Tom Law
The Joker
Several years ago I found myself living in a loft next to the railroad tracks, and I began to photograph trains out my back window. I soon began to focus on the graffiti painted on the boxcars. At some point in doing this I realized part of the appeal was that the cars were moving, meaning I had only a few seconds to make the picture. When I began this series I worried about missing something, but I reminded myself that passing trains would be a part of my everyday life. If I missed one shot, I would always have a chance at another. This is a comforting thought to a photographer.

People sometimes ask a photographer if he has a favorite shot, and in the case of these photographs, I do. One day as I was sitting at my desk I heard the whistle of an approaching train, and when I looked out the window the locomotives had already gone past. I looked up the line and saw a car approaching that had the face of a Joker painted on it. I was able to focus and frame just one shot. I never saw the Joker again, but he made me realize how much luck is involved in finding an interesting piece of graffiti on a passing train.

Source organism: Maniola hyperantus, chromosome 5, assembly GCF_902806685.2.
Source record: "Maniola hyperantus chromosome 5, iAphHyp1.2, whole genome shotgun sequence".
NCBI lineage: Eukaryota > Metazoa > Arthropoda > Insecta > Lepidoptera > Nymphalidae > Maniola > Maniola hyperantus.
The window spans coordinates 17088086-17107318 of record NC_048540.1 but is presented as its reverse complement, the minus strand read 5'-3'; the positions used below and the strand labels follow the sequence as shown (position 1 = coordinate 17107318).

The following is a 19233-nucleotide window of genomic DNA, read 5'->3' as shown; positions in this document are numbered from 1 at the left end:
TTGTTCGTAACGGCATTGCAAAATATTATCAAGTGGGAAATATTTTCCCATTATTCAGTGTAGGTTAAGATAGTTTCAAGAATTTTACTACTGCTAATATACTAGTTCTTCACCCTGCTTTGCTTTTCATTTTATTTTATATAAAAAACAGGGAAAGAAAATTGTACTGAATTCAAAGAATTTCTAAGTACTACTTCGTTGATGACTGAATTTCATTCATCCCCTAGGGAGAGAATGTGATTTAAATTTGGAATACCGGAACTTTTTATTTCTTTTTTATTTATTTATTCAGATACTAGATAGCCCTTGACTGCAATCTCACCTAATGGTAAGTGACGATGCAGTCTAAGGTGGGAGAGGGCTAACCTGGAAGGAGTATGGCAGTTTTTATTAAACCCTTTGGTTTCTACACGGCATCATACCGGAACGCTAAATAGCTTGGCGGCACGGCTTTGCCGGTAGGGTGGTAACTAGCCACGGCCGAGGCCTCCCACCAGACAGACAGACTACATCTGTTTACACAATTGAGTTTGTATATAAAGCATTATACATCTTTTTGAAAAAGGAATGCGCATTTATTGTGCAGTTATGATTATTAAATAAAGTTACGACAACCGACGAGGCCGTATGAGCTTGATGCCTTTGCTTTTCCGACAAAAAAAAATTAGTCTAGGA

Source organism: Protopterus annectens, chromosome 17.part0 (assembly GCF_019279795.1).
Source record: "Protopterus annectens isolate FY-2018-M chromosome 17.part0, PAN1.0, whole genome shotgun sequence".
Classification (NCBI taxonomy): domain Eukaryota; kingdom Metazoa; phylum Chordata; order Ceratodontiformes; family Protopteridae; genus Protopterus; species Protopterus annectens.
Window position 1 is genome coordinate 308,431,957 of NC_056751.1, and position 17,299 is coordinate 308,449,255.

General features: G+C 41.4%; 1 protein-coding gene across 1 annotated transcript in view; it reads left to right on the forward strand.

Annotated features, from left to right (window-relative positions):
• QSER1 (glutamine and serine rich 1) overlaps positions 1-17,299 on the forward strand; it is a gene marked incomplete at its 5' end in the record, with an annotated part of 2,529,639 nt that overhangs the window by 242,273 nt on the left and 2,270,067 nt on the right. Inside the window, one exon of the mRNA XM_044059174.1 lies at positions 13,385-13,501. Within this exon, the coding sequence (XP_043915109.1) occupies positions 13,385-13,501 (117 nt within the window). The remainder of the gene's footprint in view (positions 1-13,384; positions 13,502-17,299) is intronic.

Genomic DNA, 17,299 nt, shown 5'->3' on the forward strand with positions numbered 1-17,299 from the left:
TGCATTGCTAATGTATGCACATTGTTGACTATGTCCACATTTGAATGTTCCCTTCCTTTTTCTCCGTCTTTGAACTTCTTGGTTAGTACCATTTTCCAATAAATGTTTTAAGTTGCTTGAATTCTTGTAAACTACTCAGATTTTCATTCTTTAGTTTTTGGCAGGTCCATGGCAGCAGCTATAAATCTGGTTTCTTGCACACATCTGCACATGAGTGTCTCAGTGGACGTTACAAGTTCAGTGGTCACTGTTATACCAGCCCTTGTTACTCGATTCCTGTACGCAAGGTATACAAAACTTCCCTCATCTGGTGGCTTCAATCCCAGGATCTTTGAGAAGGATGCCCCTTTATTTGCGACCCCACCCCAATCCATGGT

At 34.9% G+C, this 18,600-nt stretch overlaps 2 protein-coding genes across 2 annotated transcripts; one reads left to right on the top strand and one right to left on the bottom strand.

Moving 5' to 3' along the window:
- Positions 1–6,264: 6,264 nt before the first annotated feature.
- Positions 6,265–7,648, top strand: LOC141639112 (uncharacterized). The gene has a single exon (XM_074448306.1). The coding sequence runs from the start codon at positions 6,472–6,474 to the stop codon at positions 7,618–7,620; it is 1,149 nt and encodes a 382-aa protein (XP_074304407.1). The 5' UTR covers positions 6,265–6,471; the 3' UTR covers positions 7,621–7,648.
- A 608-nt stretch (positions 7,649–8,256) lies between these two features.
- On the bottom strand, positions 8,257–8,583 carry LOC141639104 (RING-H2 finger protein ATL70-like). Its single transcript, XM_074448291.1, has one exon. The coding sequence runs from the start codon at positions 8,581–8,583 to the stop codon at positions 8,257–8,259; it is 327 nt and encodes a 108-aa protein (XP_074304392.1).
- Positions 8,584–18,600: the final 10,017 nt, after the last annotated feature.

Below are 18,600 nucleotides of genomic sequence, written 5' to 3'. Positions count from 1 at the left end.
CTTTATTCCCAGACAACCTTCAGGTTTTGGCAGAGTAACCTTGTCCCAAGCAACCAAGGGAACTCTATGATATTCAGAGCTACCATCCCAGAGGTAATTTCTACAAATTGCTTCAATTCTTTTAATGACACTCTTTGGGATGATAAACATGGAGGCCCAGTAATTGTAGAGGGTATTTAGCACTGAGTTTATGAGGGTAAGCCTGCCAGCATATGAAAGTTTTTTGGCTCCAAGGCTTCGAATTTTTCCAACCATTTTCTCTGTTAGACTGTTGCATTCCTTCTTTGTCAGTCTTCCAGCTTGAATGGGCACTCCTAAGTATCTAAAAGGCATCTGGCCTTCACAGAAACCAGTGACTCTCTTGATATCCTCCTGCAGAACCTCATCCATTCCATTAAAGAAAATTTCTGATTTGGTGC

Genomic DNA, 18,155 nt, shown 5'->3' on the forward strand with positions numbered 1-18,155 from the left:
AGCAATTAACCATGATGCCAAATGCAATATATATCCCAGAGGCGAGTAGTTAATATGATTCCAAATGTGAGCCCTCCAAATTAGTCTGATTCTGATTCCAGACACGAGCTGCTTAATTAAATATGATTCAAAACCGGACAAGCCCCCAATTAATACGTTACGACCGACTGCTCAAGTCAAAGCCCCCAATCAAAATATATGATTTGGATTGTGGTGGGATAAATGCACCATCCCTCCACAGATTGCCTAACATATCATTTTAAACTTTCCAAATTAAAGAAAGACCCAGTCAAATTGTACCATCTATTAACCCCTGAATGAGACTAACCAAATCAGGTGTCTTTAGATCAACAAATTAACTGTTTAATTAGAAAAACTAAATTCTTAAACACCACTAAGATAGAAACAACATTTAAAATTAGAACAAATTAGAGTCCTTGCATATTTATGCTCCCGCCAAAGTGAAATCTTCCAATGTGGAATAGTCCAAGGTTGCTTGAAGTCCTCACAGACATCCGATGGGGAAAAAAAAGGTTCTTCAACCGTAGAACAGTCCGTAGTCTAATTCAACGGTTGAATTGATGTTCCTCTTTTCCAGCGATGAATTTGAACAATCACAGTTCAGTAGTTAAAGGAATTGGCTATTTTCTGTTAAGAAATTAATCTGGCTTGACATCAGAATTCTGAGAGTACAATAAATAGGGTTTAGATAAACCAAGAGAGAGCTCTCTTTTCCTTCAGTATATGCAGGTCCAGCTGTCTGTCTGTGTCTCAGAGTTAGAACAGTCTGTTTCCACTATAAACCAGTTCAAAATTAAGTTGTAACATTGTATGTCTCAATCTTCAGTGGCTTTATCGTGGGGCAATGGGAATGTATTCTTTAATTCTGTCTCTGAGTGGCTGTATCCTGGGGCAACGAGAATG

It was lucky I heard that train and looked out the window, lucky that my camera was at the window ready to go, lucky that it had a telephoto lens. Almost all the pictures I like in this series involve luck in one way or another. I made maybe a thousand frames of the passing boxcars, and I wonder about the people who painted them - the graffiti artists- how much time do they have to do their paintings, do they do it at night and if so, how do they pick the colors, and do they like working with the railroad graphics already stenciled on the cars. After all it was their work I was photographing. Was it a lot of luck for them, too?
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